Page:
Q: I have a problem on my credit report. A few years ago, I leased a car. I made all 39 payments on time.

When I returned the car, I disputed the wear and tear cost. While I was disputing this, the car leasing company sent the charge to a collections agency.

I eventually paid the wear and tear claim, but the company is reporting it as a charge off which makes it look like I didn’t pay on the car and is completely inaccurate.

Do you have any suggestions for me? Their collections manager has already told me twice that there is nothing that can be done.

A: I’m a little confused on the timing. If you paid the wear and tear cost late, then the late payment is the only thing that should be reported. If the dispute went on for a year or more, and the leasing company sold your debt to a collections agency and charged off the wear and tear amount that you failed to pay, then it is a charge off.

You could have handled this better by paying the wear and tear charge on time and then filing a small claims lawsuit against them to help you resolve the dispute. Or, if it was handed over to a collections agency, you could have negotiated at the time of the payment with the collections agency to remove the negative information and simply report the amount as “paid in full.”

However, if you simply disputed this payment and wound up paying it a few months late, what they’re doing now isn’t fair. And, contrary to what you’ve been told, they can do something about it. They just need a little bit of extra motivation.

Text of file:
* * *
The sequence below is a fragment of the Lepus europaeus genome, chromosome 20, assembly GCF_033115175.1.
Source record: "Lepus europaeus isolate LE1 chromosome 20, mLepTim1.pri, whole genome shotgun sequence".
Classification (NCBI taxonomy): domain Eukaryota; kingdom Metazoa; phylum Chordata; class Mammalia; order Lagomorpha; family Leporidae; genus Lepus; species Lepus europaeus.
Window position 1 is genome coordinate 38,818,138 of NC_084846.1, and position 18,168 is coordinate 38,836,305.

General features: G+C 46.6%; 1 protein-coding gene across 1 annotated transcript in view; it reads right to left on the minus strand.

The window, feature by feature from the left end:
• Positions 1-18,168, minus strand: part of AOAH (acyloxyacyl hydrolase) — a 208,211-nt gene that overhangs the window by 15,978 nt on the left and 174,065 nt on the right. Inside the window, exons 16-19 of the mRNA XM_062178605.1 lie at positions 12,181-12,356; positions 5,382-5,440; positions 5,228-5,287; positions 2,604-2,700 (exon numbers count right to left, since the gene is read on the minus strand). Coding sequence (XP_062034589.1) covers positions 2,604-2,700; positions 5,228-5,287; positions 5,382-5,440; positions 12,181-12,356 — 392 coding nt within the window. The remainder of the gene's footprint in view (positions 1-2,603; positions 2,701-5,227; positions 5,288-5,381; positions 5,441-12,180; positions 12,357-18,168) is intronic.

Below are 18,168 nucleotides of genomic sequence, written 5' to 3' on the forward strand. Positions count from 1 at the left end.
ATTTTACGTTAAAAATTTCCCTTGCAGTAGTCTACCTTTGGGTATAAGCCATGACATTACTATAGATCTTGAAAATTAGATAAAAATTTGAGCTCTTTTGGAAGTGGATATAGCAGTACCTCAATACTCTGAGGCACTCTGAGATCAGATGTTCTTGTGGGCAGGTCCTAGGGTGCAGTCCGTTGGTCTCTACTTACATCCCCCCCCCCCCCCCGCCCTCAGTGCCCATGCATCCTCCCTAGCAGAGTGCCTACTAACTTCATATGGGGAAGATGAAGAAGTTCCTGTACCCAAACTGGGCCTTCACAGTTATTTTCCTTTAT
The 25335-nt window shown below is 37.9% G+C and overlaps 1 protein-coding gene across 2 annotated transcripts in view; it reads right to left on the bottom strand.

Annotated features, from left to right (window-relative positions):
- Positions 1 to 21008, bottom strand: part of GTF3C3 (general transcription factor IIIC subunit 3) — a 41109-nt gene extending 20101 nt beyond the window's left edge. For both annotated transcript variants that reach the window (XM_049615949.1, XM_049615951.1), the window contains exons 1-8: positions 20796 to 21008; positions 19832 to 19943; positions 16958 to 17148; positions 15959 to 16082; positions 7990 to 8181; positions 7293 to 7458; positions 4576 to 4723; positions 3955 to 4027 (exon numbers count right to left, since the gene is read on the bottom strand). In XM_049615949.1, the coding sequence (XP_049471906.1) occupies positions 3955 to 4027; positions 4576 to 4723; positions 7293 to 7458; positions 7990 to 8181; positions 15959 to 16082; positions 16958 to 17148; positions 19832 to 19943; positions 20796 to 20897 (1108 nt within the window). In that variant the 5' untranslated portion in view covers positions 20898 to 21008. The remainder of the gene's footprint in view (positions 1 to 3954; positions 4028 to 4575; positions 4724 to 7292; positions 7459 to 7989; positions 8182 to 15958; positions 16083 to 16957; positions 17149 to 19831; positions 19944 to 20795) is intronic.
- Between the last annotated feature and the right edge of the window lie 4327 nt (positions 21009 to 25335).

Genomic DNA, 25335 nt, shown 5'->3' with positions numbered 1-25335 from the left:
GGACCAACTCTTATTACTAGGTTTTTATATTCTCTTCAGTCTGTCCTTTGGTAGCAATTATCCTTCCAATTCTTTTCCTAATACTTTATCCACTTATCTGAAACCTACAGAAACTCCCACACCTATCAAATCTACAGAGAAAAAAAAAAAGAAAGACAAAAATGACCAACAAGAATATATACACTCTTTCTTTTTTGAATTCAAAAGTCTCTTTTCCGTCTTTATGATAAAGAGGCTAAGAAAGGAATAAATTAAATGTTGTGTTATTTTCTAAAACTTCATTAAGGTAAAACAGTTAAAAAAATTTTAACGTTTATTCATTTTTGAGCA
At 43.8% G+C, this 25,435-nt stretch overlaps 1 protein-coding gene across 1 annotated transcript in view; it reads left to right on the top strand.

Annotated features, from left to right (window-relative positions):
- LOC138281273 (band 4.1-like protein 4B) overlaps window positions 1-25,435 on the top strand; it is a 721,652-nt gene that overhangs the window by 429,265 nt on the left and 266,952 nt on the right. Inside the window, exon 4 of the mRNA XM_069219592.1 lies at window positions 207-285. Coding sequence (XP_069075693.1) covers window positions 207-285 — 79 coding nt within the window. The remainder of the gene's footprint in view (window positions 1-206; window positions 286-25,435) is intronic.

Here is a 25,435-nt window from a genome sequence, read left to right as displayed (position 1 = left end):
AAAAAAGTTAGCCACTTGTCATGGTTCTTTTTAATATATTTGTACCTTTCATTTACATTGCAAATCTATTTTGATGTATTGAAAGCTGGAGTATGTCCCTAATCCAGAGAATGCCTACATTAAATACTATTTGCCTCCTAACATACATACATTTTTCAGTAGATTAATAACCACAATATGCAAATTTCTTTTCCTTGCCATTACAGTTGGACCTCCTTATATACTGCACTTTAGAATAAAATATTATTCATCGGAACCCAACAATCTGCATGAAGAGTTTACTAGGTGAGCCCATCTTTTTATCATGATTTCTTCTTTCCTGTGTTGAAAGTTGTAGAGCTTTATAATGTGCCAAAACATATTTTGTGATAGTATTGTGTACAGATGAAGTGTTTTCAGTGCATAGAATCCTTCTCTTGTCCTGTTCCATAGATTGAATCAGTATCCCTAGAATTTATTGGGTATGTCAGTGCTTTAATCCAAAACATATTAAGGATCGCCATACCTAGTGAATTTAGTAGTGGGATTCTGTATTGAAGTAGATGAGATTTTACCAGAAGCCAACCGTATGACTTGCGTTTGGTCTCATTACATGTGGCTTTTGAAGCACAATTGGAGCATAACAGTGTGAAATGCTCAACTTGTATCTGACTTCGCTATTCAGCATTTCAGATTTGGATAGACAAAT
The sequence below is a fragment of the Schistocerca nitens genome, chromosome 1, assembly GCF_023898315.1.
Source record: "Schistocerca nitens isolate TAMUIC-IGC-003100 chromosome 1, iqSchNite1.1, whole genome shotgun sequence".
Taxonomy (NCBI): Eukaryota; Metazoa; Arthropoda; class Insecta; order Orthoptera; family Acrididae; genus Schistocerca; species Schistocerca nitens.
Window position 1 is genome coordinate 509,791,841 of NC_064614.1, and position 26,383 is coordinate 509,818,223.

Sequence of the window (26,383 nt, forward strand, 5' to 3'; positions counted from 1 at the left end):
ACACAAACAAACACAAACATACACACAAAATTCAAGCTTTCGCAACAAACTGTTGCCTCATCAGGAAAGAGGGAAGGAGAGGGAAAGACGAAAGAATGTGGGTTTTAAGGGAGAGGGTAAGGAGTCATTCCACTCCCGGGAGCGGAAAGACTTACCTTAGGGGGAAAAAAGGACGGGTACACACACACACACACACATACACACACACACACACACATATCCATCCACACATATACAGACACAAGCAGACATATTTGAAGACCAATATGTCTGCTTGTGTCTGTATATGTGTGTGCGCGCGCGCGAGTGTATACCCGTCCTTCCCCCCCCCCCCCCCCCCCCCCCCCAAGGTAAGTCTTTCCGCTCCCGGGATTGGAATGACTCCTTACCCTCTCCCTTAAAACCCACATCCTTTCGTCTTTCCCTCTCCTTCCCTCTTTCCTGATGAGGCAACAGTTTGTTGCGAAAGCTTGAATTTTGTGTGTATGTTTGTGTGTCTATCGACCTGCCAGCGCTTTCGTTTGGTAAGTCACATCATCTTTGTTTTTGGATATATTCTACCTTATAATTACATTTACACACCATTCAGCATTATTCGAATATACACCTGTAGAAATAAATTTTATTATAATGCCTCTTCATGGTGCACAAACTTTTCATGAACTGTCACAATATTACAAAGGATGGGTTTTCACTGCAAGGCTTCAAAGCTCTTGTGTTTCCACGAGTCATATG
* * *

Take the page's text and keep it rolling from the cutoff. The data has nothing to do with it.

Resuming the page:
First, file a complaint with each of the three credit reporting bureaus. If you can prove that you made all of the payments, then they are required by law to investigate and remove errors from your credit history.

Next, you should contact your state’s office of consumer affairs, and your state attorney general’s office and file a complaint against this collections company or car leasing company (or both) for their bad business practices. You can also file a complaint with the Better Business Bureau (bbbonline.org).

I would also contact the regional and national manufacturer of the car that you leased and let them know about the bad business practices of their dealer.

Be sure to inform the company in writing that you are filing complaints against them with all of these companies or state agencies. Don’t forget to attach copies of your letters to the letter you send the company.

It’s unfortunate that you let four years go by before taking action. But doing something now is better than waiting for this erroneous charge to fall off your credit history.

Published: Nov 4, 2006